AllTrials – America’s Institute of Medicine says sharing data from clinical trials should “become the norm”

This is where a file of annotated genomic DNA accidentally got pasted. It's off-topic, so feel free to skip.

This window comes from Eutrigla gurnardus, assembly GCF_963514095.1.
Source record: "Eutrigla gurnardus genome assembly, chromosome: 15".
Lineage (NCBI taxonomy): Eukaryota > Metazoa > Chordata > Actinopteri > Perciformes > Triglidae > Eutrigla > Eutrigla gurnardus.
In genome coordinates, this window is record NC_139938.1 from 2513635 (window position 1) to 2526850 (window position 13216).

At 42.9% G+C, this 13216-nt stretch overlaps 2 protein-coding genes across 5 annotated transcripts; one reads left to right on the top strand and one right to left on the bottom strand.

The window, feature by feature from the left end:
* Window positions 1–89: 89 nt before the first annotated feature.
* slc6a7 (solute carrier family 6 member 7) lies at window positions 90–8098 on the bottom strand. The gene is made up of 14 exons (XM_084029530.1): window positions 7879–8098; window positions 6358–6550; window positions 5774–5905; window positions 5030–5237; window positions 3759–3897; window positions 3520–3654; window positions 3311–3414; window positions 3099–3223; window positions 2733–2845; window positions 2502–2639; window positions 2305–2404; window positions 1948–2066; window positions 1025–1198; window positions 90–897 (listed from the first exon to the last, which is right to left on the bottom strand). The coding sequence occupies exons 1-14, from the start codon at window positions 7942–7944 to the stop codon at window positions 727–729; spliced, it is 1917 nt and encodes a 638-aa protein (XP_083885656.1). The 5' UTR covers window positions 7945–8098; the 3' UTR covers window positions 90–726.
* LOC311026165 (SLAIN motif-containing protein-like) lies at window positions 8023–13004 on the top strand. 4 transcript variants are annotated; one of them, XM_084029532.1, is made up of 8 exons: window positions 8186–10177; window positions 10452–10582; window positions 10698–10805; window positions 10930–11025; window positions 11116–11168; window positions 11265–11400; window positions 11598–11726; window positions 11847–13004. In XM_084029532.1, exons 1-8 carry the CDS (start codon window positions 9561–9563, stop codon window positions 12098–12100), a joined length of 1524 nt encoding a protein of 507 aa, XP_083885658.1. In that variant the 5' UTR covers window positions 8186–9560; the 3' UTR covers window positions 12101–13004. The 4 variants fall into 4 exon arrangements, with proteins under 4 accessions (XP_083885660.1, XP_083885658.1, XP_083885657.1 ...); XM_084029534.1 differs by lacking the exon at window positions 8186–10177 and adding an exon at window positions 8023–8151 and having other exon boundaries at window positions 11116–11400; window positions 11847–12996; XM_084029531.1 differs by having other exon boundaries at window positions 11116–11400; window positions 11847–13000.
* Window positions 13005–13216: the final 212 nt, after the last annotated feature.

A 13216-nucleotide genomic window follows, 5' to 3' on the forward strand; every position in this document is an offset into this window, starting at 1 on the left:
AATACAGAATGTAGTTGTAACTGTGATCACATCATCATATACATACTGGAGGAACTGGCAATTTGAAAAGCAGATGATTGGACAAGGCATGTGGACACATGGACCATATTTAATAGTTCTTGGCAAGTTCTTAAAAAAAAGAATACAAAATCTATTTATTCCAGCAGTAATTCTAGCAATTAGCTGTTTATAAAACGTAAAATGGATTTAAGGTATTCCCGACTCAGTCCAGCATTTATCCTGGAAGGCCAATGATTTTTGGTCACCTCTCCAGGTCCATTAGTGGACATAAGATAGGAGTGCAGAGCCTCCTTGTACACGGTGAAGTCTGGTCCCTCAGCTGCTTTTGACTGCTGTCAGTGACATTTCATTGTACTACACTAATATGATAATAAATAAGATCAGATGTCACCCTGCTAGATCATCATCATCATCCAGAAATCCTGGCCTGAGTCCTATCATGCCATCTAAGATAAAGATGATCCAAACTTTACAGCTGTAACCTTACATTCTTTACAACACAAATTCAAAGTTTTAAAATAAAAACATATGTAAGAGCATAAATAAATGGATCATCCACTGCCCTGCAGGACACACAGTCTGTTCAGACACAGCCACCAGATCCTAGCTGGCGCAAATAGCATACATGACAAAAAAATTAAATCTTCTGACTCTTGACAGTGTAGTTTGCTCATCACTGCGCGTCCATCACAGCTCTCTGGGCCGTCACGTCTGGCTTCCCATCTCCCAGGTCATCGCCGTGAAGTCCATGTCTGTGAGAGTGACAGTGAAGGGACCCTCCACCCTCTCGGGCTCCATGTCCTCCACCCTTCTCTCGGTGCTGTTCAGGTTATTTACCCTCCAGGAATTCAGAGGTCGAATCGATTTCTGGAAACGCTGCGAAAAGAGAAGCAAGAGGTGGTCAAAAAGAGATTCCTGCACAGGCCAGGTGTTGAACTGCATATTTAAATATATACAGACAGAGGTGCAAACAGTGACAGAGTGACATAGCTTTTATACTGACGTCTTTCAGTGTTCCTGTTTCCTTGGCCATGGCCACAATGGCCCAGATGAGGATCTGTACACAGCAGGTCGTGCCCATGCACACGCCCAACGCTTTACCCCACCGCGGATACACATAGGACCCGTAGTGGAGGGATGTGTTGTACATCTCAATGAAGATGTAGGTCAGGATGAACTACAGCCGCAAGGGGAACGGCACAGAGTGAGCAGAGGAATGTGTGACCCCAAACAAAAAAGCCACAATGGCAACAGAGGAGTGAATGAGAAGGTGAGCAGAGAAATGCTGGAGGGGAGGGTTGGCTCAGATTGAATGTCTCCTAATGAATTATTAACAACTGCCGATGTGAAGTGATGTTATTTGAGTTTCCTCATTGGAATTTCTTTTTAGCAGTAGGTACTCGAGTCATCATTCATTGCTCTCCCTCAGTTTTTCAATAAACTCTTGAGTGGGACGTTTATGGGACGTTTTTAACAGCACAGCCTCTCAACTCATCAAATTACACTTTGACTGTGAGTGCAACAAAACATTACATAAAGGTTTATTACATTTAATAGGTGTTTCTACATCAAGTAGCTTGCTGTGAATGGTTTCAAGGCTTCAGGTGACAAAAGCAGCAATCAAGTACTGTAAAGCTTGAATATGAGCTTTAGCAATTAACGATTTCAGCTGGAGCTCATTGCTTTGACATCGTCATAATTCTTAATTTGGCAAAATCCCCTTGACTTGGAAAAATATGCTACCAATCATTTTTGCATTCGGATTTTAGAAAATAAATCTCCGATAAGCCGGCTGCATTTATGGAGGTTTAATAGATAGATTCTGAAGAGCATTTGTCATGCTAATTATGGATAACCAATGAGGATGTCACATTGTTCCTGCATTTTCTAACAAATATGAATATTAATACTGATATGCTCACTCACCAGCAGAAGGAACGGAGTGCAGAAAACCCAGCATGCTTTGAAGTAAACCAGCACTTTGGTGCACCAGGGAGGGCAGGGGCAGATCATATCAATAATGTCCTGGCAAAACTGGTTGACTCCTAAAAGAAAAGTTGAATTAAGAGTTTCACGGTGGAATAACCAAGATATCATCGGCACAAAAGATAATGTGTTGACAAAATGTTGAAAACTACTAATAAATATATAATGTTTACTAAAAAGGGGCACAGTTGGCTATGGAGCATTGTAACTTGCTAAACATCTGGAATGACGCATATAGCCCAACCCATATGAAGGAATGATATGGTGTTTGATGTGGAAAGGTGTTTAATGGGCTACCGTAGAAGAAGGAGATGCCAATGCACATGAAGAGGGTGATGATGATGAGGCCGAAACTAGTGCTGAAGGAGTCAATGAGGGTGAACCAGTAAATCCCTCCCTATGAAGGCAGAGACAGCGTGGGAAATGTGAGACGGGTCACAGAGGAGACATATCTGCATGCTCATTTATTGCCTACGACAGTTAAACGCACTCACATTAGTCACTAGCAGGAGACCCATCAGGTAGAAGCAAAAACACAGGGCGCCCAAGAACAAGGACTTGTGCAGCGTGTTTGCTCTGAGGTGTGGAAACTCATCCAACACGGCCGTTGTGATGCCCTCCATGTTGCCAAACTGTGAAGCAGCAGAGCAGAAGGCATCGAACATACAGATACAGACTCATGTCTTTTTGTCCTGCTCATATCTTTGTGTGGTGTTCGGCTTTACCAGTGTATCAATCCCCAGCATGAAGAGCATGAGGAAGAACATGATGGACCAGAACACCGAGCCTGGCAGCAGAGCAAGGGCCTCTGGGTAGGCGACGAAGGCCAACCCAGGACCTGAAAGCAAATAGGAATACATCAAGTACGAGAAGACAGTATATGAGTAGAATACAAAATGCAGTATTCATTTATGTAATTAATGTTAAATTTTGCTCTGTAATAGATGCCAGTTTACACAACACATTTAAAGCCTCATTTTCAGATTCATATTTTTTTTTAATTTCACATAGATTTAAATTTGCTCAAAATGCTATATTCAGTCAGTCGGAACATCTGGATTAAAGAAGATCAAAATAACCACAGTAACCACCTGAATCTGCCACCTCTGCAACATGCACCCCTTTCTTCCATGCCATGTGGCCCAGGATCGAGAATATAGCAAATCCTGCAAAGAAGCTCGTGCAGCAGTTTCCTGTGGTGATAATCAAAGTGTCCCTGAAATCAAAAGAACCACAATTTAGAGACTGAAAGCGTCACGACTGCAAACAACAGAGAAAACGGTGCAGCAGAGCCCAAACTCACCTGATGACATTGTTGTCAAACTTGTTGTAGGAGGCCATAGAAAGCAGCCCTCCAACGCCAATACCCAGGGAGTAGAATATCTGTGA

"A new report from the US’s Institute of Medicine says sharing of data from clinical trials is in the public interest and should be an integral part of carrying out a clinical trial. The report calls on clinical trial funders, pharmaceutical companies, patient groups, ethics committees, journals and professional bodies to make this happen. The report concludes that challenges to sharing data – privacy concerns and risks of inappropriate analyses – do not outweigh the benefits and are not barriers to sharing, but practical considerations that can be dealt with. Specific recommendations in the report include that:  Data sharing plans are registered with the trial registration before the trial begins  Summary results are published within a year of a trial’s end  Full data sets from a clinical trial should be shared within 18 months of the trial’s end  Data sharing initiatives should be overseen by independent panels of experts and the public, and should be as transparent as possible. Deborah Zarin, Director of ClinicalTrials.gov, the world’s largest clinical trial register, said: 'We were ready for a tipping point event. This is a statement that the expectations have changed: if you’re a researcher or a research sponsor, there’s going to be an expectation that you’re going to make data available at the end of your study,' reports Vox.com. The AllTrials campaign welcomes this report and thinks its recommendations could have been stronger if they included clear pathways to implementation and calls for audits of compliance. In a few points the report unfortunately repeats some of the hyperbolic, vague statements about potential harms ‘to society’ from data sharing that have come from those who are opposed to sharing the results of their trials. Those who have raised genuine concerns have been much more specific and it quickly becomes clear in the recommendations that such risks can be addressed ..."